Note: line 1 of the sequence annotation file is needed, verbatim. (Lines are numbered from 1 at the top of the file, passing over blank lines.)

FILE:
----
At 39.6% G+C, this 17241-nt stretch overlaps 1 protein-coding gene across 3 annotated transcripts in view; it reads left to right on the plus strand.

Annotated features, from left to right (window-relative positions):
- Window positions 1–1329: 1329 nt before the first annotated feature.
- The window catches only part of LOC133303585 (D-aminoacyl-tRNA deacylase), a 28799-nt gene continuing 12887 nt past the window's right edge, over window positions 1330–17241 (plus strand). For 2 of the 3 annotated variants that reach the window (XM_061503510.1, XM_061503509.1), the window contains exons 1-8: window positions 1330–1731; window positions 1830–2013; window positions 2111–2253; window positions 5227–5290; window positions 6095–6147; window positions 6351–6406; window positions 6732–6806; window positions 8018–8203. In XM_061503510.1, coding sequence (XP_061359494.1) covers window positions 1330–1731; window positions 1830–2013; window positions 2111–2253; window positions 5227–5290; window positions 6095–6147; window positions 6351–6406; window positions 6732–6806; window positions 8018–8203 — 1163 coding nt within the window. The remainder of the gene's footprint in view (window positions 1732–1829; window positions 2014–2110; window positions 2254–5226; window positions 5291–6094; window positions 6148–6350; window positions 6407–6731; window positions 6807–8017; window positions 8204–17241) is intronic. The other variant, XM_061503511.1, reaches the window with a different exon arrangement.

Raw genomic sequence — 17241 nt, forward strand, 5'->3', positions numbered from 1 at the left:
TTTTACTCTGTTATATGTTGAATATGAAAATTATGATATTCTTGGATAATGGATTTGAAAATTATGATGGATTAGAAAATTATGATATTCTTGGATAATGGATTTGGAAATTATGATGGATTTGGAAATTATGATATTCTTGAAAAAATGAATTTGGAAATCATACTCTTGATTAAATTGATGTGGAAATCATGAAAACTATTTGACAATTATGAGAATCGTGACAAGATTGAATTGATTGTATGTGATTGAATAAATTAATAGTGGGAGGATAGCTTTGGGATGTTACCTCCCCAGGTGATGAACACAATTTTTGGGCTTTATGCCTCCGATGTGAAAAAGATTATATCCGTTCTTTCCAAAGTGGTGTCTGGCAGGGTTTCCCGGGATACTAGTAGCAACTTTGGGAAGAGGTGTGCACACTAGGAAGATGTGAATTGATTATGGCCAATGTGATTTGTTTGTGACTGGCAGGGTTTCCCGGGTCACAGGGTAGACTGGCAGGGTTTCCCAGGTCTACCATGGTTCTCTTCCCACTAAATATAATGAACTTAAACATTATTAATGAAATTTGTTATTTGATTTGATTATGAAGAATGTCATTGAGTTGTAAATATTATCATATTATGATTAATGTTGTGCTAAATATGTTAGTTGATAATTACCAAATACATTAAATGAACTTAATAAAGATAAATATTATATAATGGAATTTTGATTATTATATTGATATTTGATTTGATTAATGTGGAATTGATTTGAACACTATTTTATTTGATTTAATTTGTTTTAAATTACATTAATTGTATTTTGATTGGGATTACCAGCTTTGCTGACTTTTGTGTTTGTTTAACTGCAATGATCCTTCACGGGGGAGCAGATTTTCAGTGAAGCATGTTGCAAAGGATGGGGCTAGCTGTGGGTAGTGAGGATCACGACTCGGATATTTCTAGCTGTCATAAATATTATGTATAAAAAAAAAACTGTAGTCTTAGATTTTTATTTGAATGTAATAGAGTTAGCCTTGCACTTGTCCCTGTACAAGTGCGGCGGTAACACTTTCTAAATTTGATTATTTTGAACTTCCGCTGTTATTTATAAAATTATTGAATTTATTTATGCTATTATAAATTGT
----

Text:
At 39.6% G+C, this 17241-nt stretch overlaps 1 protein-coding gene across 3 annotated transcripts in view; it reads left to right on the plus strand.